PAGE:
In March 2008, Muammar Gaddafi came to Syria for the annual Arab Summit in Damascus. One night, he went on a pedestrian tour of the Sha’alan neighbourhood and stopped for sweet Damascene dumplings at a local store, amused by the fact that locals were taking photos of him from balconies, rooftops, and street corners.
He decided, right there and then, that he needed to pay a visit to Syria’s legendary comedian, Duraid Lahham, a popular household name in Libya, who is famous for his classic Ghawwar black and white comedies.
Gaddafi and Lahham go a long way back — the Syrian actor often staged performances in Libya, and “Brother Muammar” had hailed him for his “Green Thought” which was progressive and Arab nationalistic — mirroring, according to Gaddafi, the Libyan leader’s own Green Book.
Once in the 1980s, Gaddafi had even booked an entire theatre in Tripoli to attend one of Lahham’s shows — all alone. He was a big fan of Lahham’s 1981 television series Wadi Al Misk, and often insisted that Libyan TV broadcast it over and over again — sometimes repeating certain episodes several days in a row, simply because they made Gaddafi roll over with laughter.
With all of that in mind, Gaddafi showed up at Lahham’s residence in the Mezzeh neighbourhood, accompanied by a colourful assortment of poets, singers, and actors he had picked up along the way. Stories of Gaddafi’s eccentric behaviour have recently snowballed in the Arab press, and on Facebook. They have touched on a variety of topics, ranging from Gaddafi’s colourful assortment of suits and hats, the tent he props up wherever he goes, and the 40 Amazonian female bodyguards employed for his protection, which as rumour has it in Libya, are required to be all virgins. That doesn’t prevent them, however, from wearing high heels, make-up, or having their hair done when accompanying him.
Gaddafi reportedly hates flying over water, prefers staying on a ground floor — or in a tent — and never travels without his Ukrainian nurse. He loves the limelight, and recently showed up in Italy wearing a suit with a photograph of Libyan resistance leader Omar Al Mukhtar pinned on his chest.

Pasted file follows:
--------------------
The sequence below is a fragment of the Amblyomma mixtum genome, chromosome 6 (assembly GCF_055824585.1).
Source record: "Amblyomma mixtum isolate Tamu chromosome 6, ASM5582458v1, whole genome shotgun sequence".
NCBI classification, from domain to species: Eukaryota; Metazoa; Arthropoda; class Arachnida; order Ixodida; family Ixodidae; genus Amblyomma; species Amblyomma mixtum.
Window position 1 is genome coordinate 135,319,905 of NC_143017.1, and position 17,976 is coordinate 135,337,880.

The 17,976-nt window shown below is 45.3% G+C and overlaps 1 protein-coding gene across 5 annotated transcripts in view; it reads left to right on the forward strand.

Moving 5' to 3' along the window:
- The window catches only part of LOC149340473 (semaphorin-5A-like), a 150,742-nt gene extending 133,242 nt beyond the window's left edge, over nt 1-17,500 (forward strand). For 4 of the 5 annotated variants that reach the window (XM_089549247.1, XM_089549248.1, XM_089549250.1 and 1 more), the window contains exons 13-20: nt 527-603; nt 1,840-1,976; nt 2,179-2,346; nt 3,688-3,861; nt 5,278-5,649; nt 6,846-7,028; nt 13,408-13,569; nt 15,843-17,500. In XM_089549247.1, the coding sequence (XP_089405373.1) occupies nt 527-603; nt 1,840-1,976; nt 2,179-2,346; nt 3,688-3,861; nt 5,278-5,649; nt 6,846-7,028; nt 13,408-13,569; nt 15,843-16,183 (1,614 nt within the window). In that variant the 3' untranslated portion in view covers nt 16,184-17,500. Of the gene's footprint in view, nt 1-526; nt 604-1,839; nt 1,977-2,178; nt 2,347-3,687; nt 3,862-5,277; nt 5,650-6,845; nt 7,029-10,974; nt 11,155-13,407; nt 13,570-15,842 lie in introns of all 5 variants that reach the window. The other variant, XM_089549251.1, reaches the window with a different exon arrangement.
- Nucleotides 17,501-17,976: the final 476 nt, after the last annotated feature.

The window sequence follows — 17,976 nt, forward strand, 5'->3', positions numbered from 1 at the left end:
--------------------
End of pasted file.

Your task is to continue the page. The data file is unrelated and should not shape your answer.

Although some of these stories are fiction — most of them are true, and they reveal how complicated a character Gaddafi really is.
Gaddafi began his career as an ardent Arab nationalist, taking part in student demonstrations in Libya during the Suez Canal war of 1956. He was enchanted by then Egyptian president Jamal Abdul Nasser, hoping that one day he would walk in his footsteps.
When Gaddafi seized power from King Idris in September 1969, his first idea was to hand over power to Nasser in order to unify Egypt and Libya. The Egyptian leader gently smiled and turned down the offer, telling him, “Muammar, you remind me of my youth.”
Gaddafi, after all, was only 27 years old.
Gaddafi’s audacity did not end there, and nor did his behaviour. In 2003, due to tension between him and then Saudi Crown Prince Abdullah Bin Abdul Aziz, he accused the Saudis of “bringing the Americans to occupy Iraq.” During an Arab summit in Doha that same year, he declared himself “an international leader, doyen of Arab leaders, the king of kings of Africa and the Imam of all Muslims.”
During the Arab Summit in Tunisia in 2004, Gaddafi started to fidget, took out a cigarette and began puffing away, blowing smoke in the face of then Lebanese prime minister Rafik Hariri.
The following year, when speaking at the Algeria Summit, he called the Palestinians and Israelis “stupid”.
In 2007, he boycotted the Arab Summit in Saudi Arabia, but gave a televised speech saying that “Liza” (in reference to Condoleezza Rice) had dictated what Arab leaders should say and do in Riyadh.
On a visit to Rome in 2009, Gaddafi hosted 200 Italian models aged between 18 and 25, giving each a copy of the Quran and asking them to convert to Islam.
During the Doha Summit of 2009 he started a row with Saudi King Abdullah, saying, “You were made by Britain and protected by the US.”
One of his most outrageous performances was at the UN last September, when he addressed the General Assembly for the first time. He spoke for nearly two hours then read excerpts from a paperback copy of the UN Charter, ripping out pages as he went along.
Gaddafi once defined democracy saying that its roots are in the Arabic language, which means to sit in one’s chair (power) because ‘cracy’ sounds like the Arabic word kursee.
In a 1998 interview, he claimed to have a “normal” relationship with US president Bill Clinton; “Clinton and I talk over the phone every night, sometimes for hours. He is a nice man and had it been entirely up to him, our relationship would have normalised with the US, long ago. The real problem is his wife, Hillary!”
During that interview, shown on Libyan TV, Gaddafi proposed that one of his sons marries Clinton’s daughter Chelsea, in order to turn a new page in Libyan-US relations.
Remarkably, Gaddafi still believes that he is not the president of Libya — although not a single decision has been taken over the past 42 years without his knowledge. When addressing his people last week, he made that clear by comparing himself to the Queen of England saying that both he and her “don’t have any authority to enact official rules”.
“That is exactly like my situation” he added, always correcting journalists or people who meet him and address him as “Mr President.” He often replies, “I am not president, but leader of the Revolution. Address me as Brother Muammar!”
This article appeared in Gulf News on March 1, entitled, “Decoding Eccentric Brother Muammar.”